A pharmacy expert is hopeful a new White House push for vaccinations will empower long-term care pharmacists to play a continued role in COVID prevention and treatment.
“Our hope is that the federal government and Biden administration continue the practices pharmacists have employed during the emergency to not only address this continued need but also make them permanent for any future testing, treatment and vaccination needs,” Chad Worz, PharmD, BCGP, CEO of American Society of Consultant Pharmacists told McKnight’s Long-Term Care News Tuesday, hours after the White House announced a multi-pronged marketing and action plan to increase vaccinations ahead of several months of conditions that encourage influenza and coronavirus infection.
Worz said “the practices pharmacists have employed” include a number of flexibilities granted by the Centers for Medicare & Medicaid and Health and Human Services allowing pharmacists to order tests, therapeutics and vaccines, bill them to Medicare Part B, and set up the infrastructure for reporting to state immunization information systems.
“These flexibilities in all sectors of pharmacy increase access and make our ability to respond to this pandemic and the next comprehensive and equitable,” he said.
“While COVID-19 is not the disruptive force it was when the President took office, the virus continues to evolve,” the announcement read. “COVID-19, flu, and other respiratory illnesses spread more quickly in the winter, as people gather indoors. As the weather gets colder, Americans must take action to stay protected.”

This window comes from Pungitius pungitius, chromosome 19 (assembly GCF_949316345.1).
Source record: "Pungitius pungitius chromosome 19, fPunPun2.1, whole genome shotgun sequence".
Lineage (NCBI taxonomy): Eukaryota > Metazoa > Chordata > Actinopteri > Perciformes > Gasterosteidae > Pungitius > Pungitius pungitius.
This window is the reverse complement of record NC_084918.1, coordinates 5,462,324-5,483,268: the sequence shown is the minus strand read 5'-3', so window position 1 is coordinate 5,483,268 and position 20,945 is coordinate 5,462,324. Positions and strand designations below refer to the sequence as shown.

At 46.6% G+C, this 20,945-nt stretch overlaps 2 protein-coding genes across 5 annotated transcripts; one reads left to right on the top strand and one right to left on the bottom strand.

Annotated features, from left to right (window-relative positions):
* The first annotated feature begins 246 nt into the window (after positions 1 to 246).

Nursing homes were listed among locations targeted for additional resources as the Department of Health & Human Services rolls out its #VaxxUpAmerica Family Vaccine Tour.
“As part of this tour, HHS will work with national and community-based organizations and others to reach families where they are with information on COVID-19 vaccines, and will host pop-up vaccination events and distribute toolkits at venues such as Head Start provider locations, nursing homes, and community health centers around the country,” the announcement said.
The country has the updated coronavirus and flu vaccines, said Worz, now it needs to raise awareness of them and provide them. In the latest CMS data on nursing homes, 39.8% of residents and 27.2% of staff nationally are up to date on the coronavirus vaccine.
“Pharmacists in long-term care have stepped up during the pandemic and collaborated in and, at times, led efforts to immunize and treat our older adult and medically complex individuals,” Worz said. “Pharmacists in long term care continue to support access to and provide these needed immunizations and treatments.”